@mostafa.gazar Thank you for your feedback - much appreciated! Could you please let us know what you found hard to follow exactly?




I agree with mostafa.gazar the example is difficult to follow. Additionally I did not get what is “extension”



Hi! As mentioned in the video, extensions allow you to add code to a struct outside of its original definition. So all of the code we wrote in the extension, you could move back into the struct’s definition. You’ll see extensions used a lot as an organizational tool in other courses and in tutorials on the site.



Hi there,

I really appreciate the effort you guys put in to make things clear… but seriously, what’s up with the Restaurant example of struct???

I thought you strive for making things easier …not to confuse people with structures. Maybe I’m dumb, but there are easier ways for explaining concepts.

After watching your video, I feel like Apple documentation (where some topics are hard to navigate through) is easy peasy.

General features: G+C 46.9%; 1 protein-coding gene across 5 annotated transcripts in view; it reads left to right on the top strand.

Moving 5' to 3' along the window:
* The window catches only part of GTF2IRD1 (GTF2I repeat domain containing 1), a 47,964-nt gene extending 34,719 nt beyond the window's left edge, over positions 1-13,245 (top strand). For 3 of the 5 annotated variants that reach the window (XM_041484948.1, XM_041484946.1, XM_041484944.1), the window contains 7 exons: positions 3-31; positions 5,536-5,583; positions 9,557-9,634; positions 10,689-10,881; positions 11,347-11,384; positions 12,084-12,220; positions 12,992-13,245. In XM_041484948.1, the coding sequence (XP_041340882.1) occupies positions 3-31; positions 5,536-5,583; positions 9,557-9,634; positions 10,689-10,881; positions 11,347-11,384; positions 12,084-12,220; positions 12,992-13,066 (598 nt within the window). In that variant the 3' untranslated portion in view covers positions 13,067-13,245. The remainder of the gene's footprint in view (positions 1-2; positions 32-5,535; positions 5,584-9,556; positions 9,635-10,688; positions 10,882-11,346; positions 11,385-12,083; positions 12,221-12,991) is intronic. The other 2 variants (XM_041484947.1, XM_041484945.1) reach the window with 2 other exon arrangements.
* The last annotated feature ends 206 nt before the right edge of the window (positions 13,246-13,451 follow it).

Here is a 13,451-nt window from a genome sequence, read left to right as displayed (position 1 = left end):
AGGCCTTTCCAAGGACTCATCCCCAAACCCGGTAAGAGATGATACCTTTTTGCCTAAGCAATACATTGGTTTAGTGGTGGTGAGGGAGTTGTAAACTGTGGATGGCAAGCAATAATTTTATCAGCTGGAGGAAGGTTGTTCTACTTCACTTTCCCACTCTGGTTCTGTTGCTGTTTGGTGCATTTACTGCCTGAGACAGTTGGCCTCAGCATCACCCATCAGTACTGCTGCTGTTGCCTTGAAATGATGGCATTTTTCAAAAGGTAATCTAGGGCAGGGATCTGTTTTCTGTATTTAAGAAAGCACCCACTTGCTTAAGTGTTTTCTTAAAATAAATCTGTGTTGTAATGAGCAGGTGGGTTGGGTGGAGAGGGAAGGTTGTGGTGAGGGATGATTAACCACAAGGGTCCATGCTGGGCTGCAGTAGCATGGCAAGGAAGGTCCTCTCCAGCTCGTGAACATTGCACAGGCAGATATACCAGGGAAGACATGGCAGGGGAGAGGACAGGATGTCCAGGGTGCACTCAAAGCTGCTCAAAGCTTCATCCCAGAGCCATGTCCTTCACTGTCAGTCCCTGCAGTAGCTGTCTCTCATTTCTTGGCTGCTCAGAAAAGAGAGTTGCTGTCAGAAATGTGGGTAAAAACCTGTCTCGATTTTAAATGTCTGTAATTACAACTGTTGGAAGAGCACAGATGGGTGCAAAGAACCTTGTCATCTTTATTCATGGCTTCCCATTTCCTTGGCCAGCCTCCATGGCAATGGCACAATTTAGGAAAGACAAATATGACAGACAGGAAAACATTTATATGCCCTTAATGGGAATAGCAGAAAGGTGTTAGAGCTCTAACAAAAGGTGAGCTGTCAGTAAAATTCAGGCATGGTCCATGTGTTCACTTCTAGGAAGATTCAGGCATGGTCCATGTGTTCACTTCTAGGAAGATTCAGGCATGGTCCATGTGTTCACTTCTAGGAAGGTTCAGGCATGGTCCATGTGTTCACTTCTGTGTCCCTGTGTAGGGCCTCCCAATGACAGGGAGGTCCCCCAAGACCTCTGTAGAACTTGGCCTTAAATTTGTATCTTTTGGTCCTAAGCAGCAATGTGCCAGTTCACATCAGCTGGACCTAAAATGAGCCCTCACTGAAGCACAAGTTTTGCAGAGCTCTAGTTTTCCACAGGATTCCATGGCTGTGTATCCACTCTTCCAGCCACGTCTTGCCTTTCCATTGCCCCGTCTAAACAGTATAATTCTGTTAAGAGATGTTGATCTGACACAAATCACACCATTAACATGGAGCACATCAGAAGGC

The complexity of the examples you use in your presentations, will be associated with the concept you’re trying to explain. If you confuse your viewers with complicated examples of structs, we perceive the entire concept as being complex and difficult to remember.

Example: extensions. Why on earth did you had to present the new concept (aka extensions) alongside with a computed property and a closure ?? Couldn’t you guys find an easier example for an extension? such as, showing how an extension can be used when … well, extending a struct or a class (file), for adding a property which is not computed?